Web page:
|Our Table on the 4th Night of Chanukah, Second Week of Advent|
I wrapped my hands around the cup of hot tea and closed my eyes. Just briefly. And in those few seconds with my eyes closed, I smiled. Guitars and voices filled the room with music. This has always been where I feel peaceful: surrounded by people I love and the sound of music. We had already lit the Shabbat candles, stood under the tallit to be blessed, heard the sound of the shofar, and enjoyed our meal and Torah discussion together. Now the children screamed happily in the basement, the baby passed from one family member to another, we chatted and sipped hot tea.
These are the other pilgrims on our journey. They believe Jesus, and they believe in the importance of honoring the Jewish history of Jesus. They believe in the importance of traditions, rituals, within our families and among fellow pilgrims - not in following traditions in a legalistic way, but in enjoying tradition, honoring it, and letting it point us to Jesus.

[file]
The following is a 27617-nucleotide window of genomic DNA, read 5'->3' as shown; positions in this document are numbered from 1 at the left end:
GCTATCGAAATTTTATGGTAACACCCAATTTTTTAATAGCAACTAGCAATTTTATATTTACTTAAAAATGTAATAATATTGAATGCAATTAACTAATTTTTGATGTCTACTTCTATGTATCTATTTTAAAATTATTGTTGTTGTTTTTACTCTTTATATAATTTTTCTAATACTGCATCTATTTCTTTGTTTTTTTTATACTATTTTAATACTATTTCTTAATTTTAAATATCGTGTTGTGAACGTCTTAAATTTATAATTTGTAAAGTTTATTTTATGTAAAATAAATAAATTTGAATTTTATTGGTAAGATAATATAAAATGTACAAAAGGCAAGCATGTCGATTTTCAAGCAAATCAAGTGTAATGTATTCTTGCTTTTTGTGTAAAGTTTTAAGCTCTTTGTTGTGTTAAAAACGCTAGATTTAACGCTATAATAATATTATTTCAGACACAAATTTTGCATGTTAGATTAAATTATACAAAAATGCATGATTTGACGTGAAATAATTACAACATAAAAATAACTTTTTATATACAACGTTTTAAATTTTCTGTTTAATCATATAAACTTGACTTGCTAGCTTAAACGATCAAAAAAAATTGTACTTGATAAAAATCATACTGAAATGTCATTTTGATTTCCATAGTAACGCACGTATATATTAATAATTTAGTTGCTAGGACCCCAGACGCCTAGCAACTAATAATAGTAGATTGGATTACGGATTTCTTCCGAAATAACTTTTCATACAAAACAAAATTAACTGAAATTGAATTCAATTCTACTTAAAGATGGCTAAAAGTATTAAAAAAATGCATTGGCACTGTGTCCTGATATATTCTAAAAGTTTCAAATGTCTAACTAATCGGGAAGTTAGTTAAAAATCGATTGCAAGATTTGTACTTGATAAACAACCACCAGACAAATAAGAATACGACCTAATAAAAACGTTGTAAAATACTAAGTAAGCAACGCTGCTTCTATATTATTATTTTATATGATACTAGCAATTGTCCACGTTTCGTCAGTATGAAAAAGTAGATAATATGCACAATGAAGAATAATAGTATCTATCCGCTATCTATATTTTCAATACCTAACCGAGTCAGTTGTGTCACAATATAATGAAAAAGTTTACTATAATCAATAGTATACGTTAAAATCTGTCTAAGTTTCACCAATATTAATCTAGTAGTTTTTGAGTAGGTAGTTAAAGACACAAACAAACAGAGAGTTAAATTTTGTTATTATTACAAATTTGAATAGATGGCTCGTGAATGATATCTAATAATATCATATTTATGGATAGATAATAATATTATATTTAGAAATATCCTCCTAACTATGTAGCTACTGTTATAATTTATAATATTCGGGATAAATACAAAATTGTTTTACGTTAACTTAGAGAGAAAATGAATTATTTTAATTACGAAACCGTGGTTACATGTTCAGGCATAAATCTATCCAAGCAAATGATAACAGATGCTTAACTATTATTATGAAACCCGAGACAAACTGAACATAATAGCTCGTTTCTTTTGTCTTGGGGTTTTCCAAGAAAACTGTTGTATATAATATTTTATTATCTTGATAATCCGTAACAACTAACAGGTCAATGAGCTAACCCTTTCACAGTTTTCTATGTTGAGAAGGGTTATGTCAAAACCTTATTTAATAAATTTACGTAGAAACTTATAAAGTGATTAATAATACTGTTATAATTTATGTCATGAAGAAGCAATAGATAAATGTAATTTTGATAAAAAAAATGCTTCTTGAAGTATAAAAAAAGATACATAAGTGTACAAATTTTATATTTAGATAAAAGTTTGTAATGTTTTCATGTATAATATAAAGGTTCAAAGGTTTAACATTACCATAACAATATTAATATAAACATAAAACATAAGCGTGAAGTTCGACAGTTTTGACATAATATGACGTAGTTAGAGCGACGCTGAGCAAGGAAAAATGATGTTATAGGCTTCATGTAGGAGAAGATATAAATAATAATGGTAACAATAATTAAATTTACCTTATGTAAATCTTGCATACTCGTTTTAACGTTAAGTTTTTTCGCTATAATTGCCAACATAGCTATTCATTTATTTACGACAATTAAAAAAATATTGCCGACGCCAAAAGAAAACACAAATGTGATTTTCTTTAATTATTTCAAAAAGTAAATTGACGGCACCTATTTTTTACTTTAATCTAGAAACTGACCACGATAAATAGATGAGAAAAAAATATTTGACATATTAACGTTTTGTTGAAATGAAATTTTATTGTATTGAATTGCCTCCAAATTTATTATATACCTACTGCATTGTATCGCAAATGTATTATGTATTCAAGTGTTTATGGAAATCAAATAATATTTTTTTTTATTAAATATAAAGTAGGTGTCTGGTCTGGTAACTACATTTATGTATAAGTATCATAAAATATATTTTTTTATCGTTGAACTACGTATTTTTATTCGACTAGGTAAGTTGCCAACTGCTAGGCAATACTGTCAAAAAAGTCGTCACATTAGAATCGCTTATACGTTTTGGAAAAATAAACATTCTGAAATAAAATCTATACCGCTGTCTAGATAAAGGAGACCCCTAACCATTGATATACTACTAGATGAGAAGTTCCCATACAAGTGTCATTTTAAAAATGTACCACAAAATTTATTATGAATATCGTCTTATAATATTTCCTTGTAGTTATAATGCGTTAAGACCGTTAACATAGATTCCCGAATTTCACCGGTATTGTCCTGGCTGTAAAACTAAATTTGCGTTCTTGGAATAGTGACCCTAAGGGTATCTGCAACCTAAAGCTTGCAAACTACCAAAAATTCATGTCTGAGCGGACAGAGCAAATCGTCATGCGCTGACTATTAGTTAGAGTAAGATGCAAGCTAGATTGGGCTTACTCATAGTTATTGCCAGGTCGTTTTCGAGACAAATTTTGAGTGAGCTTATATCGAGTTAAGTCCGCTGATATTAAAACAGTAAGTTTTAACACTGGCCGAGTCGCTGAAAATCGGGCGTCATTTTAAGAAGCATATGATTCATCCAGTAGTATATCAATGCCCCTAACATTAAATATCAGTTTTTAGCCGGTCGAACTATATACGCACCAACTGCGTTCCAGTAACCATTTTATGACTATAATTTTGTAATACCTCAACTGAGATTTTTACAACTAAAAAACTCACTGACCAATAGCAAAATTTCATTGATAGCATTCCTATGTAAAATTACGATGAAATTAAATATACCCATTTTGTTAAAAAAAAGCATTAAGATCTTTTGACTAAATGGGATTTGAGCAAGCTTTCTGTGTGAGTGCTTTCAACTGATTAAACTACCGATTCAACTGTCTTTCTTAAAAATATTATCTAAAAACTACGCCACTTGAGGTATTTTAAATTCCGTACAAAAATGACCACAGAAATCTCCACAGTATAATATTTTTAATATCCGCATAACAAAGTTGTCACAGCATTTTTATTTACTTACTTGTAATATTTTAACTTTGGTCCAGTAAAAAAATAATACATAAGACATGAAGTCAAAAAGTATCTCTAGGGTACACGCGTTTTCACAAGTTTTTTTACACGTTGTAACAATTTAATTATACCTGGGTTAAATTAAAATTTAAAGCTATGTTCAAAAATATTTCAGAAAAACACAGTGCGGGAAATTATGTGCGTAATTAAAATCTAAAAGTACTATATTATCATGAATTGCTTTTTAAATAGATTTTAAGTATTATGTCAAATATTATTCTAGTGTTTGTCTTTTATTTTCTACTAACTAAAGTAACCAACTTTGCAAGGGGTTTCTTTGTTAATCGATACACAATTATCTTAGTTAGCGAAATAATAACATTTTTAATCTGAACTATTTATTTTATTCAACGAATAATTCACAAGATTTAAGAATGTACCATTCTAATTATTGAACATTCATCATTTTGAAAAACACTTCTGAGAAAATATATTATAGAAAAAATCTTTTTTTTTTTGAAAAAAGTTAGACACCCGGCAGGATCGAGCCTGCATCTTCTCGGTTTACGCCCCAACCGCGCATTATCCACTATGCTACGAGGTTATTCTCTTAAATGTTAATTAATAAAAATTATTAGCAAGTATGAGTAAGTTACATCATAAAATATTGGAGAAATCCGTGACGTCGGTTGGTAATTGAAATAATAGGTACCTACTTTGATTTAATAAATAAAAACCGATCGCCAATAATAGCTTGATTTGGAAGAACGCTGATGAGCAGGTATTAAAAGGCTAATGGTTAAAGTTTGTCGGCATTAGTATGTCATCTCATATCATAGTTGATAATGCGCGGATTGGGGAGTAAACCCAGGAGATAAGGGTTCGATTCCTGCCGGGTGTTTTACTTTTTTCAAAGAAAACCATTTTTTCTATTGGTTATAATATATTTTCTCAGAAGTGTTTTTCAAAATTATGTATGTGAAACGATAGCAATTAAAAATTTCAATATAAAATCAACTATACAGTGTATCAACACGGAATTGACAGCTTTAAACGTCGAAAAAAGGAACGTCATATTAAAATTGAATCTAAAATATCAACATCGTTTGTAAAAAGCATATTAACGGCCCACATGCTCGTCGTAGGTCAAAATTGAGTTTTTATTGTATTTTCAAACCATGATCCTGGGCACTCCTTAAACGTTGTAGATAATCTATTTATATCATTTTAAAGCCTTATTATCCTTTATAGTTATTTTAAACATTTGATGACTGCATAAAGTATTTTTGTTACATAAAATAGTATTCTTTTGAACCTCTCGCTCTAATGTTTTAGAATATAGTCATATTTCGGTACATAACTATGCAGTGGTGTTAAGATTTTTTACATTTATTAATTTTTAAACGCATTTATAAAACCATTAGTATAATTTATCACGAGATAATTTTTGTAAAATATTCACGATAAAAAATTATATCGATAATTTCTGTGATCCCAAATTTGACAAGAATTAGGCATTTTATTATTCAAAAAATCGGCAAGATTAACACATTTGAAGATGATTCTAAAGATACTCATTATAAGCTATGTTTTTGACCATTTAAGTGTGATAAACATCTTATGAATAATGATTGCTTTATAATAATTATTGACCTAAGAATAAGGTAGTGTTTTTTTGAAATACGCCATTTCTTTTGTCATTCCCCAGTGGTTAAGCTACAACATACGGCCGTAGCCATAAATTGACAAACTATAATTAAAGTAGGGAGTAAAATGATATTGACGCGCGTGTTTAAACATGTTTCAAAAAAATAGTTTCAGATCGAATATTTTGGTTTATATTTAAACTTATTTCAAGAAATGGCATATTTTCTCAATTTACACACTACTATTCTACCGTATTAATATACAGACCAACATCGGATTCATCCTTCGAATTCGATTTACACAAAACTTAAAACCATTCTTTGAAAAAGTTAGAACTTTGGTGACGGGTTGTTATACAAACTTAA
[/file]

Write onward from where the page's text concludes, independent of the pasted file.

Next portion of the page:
We first met with them six weeks ago. Six weeks ago I realized that we found the place where we belong. It isn't the Western church. It isn't church in any traditional sense at all. It is church in its truest incarnation - people who are bound together by the love of Jesus and who serve God and serve each other in a way that draws others to God. No judgment regarding various traditions, just fellowship and study in the presence of other believers.
The Messianic tradition is something that has interested me for a long time. Mango & I attended a few different Messianic congregations while we were looking for a church in our early marriage. My favorite Mama message board (Gentle Christian Mothers) has a large contingent of people who participate in Jewish/Biblical holidays and traditions (whether they are Jewish by birth or not). Then, a few years back, I met a wonderful woman who became one of my dearest friends, and her husband began a ministry organization called Hebrew For Christians. A few months ago they invited us to join them for their Shabbat meal and Torah study. I cannot begin to tell you how rightly this fits our family and our faith. When most people think of the roots of Christianity, they think of Augustine and Thomas Aquinas. Later, we think of Martin Luther and Charles Wesley. The Messianic movement takes church history all the way back to its roots - the Hebrew people, the promise of God to Abraham, Isaac and Jacob, the rituals and traditions instituted by God for the benefit of the people of God, the Jewish people.